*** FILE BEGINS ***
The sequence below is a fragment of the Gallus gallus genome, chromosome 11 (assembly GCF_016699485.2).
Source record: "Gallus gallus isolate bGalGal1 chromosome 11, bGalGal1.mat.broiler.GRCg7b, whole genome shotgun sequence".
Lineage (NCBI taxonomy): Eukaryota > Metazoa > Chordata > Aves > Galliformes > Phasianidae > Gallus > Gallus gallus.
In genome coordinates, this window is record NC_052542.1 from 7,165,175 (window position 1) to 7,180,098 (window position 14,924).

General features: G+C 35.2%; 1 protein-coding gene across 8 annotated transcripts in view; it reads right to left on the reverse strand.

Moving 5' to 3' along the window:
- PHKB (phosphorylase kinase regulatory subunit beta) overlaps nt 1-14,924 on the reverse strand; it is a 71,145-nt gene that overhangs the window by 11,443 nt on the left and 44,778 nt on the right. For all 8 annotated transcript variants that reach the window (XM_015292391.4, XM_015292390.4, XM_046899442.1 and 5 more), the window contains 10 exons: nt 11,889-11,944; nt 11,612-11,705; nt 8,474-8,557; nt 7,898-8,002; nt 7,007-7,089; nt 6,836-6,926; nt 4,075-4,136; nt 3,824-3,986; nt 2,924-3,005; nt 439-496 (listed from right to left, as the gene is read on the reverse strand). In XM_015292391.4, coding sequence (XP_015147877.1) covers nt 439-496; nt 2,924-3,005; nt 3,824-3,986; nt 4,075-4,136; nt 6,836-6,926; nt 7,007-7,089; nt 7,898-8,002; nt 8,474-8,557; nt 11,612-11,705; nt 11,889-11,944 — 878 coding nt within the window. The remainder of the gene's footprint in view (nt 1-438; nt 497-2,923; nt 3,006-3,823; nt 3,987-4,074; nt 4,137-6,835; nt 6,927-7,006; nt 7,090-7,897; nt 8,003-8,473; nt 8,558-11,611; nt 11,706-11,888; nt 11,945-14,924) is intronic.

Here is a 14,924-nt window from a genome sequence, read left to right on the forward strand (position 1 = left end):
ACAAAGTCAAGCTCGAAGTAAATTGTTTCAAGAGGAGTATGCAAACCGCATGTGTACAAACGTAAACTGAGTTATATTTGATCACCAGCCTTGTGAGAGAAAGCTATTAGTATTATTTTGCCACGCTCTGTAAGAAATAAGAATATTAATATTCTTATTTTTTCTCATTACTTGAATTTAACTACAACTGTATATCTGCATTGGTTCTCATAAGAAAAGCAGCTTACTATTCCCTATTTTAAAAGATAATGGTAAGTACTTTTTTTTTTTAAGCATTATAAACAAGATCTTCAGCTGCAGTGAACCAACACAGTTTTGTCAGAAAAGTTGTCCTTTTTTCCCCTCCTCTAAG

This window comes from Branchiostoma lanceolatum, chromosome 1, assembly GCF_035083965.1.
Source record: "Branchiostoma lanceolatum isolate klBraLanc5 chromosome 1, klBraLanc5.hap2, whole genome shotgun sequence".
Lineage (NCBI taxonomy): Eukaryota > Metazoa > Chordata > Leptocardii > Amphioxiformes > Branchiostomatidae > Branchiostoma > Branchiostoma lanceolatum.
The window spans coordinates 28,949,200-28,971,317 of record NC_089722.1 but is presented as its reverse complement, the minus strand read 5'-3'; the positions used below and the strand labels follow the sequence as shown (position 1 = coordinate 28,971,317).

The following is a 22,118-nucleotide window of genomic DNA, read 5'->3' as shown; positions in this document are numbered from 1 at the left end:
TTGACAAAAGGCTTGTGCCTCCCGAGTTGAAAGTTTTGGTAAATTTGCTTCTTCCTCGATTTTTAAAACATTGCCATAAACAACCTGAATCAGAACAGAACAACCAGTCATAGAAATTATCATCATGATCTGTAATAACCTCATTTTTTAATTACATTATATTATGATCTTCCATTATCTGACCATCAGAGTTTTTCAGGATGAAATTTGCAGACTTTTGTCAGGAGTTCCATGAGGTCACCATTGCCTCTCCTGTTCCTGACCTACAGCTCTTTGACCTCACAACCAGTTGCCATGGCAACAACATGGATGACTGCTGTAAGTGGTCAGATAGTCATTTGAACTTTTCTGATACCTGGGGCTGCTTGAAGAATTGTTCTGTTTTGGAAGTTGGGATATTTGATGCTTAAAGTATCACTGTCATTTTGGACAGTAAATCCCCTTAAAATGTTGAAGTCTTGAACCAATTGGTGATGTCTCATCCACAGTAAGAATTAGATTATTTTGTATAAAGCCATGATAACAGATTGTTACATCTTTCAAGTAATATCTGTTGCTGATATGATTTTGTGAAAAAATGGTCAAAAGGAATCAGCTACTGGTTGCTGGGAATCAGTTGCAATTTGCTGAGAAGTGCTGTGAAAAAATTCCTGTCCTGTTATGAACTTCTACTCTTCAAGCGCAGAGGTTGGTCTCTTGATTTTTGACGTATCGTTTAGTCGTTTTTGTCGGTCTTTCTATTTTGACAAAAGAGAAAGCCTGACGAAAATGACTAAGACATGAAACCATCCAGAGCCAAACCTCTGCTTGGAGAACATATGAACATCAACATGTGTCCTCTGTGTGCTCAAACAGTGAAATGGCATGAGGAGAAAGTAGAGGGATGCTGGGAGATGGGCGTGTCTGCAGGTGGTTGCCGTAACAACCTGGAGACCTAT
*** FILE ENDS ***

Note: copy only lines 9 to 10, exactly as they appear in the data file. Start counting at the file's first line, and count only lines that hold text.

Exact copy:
ACAAAGTCAAGCTCGAAGTAAATTGTTTCAAGAGGAGTATGCAAACCGCATGTGTACAAACGTAAACTGAGTTATATTTGATCACCAGCCTTGTGAGAGAAAGCTATTAGTATTATTTTGCCACGCTCTGTAAGAAATAAGAATATTAATATTCTTATTTTTTCTCATTACTTGAATTTAACTACAACTGTATATCTGCATTGGTTCTCATAAGAAAAGCAGCTTACTATTCCCTATTTTAAAAGATAATGGTAAGTACTTTTTTTTTTTAAGCATTATAAACAAGATCTTCAGCTGCAGTGAACCAACACAGTTTTGTCAGAAAAGTTGTCCTTTTTTCCCCTCCTCTAAG

This window comes from Branchiostoma lanceolatum, chromosome 1, assembly GCF_035083965.1.